# Prove graph cannot have exactly two distinct spanning trees [closed]

Prove that a graph cannot have EXACTLY two distinct spanning trees.

• Welcome to MSE! Users are more likely to offer aid if you provide evidence that you have made an attempt in good faith to solve the problem by yourself. In addition, we can offer more targeted aid if you specify previous attempts you have made, as then we may be able to identify where you are struggling. For more on how to ask questions on this site, please visit math.stackexchange.com/help/asking. Commented Mar 20, 2015 at 6:11

The union of the two spanning trees contains a cycle (contains too many edges to be a tree), cycles have length greater than $2$. Removing any edge from a cycle leaves a connected graph, so the union of the two spanning trees has at least $3$ spanning trees, each of which is a spanning tree for the original graph.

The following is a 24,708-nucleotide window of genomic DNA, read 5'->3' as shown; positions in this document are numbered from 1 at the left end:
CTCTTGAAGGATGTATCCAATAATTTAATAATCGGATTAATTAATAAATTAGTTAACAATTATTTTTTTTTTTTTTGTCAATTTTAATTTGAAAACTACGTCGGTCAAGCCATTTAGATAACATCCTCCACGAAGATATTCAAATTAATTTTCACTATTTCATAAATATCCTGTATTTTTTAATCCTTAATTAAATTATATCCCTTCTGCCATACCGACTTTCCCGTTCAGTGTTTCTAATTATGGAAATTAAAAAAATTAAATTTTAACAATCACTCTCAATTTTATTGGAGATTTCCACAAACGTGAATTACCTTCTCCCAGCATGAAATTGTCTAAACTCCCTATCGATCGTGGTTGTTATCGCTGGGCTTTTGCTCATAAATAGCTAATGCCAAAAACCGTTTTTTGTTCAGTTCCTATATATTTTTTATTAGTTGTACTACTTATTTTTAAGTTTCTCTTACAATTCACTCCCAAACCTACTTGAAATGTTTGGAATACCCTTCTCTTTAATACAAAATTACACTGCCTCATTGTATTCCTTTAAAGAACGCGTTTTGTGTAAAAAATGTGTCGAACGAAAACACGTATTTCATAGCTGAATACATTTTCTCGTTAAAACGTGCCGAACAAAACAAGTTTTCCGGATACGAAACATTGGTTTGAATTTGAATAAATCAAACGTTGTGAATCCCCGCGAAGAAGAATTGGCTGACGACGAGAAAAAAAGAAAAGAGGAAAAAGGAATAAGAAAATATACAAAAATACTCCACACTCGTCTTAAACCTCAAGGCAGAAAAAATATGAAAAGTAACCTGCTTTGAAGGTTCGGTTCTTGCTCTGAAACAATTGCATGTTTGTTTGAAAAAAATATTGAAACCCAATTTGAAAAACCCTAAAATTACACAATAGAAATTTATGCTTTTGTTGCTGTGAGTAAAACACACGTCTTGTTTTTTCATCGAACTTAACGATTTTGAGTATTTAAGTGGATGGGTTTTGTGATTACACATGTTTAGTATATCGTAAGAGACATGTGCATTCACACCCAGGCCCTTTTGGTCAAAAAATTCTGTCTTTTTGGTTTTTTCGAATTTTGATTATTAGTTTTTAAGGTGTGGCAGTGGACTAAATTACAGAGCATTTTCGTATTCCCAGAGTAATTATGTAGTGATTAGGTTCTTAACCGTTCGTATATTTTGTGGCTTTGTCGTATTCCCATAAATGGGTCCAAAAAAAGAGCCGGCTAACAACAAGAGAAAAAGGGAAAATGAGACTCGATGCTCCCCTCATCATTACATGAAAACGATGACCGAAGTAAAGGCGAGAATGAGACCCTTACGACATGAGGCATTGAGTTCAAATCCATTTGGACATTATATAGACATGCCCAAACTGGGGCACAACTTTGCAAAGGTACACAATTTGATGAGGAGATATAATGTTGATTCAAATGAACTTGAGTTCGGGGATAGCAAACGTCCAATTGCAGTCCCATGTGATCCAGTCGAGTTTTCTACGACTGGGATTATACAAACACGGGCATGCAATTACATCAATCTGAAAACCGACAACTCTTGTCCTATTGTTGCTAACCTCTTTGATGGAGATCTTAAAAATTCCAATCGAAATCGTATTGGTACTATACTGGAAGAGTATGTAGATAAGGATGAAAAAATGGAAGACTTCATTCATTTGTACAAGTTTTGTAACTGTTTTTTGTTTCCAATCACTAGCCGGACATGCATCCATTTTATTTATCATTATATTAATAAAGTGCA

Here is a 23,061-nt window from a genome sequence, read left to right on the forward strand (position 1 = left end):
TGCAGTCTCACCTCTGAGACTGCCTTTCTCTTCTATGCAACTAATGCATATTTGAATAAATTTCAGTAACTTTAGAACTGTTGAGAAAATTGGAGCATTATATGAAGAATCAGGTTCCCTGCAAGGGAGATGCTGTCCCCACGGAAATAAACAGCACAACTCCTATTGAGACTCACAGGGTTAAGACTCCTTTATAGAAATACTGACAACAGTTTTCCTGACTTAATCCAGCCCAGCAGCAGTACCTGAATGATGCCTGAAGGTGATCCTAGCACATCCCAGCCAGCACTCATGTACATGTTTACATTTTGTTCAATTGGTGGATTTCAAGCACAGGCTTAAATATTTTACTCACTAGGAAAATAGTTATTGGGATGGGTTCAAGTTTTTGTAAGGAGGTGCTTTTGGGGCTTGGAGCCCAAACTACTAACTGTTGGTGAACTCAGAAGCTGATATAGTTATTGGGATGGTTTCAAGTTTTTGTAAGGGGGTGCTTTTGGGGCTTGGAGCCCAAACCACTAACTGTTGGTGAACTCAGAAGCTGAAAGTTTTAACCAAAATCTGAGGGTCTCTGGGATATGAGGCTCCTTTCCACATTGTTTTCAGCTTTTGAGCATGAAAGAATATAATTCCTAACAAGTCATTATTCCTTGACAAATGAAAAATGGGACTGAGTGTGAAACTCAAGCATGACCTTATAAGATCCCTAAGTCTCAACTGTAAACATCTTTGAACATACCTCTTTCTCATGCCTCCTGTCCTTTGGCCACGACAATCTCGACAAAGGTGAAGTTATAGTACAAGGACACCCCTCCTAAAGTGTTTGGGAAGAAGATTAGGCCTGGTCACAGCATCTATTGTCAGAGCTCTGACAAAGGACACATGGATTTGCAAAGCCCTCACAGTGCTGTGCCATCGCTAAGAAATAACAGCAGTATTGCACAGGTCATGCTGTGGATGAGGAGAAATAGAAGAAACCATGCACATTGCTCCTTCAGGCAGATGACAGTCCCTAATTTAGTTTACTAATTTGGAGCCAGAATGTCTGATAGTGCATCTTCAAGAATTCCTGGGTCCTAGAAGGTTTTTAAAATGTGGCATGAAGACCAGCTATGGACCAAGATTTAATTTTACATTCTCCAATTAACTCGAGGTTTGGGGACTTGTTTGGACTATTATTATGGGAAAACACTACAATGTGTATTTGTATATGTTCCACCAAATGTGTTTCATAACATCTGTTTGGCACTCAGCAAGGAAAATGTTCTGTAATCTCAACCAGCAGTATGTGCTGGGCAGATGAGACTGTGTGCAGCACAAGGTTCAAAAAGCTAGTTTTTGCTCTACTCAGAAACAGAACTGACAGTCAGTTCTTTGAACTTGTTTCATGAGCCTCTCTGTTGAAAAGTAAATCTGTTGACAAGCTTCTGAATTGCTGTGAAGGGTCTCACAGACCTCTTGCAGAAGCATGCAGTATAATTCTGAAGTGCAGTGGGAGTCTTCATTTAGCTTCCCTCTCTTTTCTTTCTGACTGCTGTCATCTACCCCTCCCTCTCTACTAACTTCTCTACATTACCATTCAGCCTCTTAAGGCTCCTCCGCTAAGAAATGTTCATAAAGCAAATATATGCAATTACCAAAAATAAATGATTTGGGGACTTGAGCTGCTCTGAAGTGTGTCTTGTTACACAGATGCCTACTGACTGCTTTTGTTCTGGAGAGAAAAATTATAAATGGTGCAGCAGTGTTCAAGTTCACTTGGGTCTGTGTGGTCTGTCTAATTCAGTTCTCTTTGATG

• I think your exposition is a little bit too terse. Call the edges of the cycle $e_1,e_2,\dots,e_n.$ It's not enough to say that $G-e_i$ is connectred and therefore has a spanning tree $T_i,$ because the trees $T_i$ are not necessarily distinct. It would be clearer to say that there is a spanning tree $T_i$ which omits the edge $e_i$ but contains the edges $e_j$ for $j\ne i.$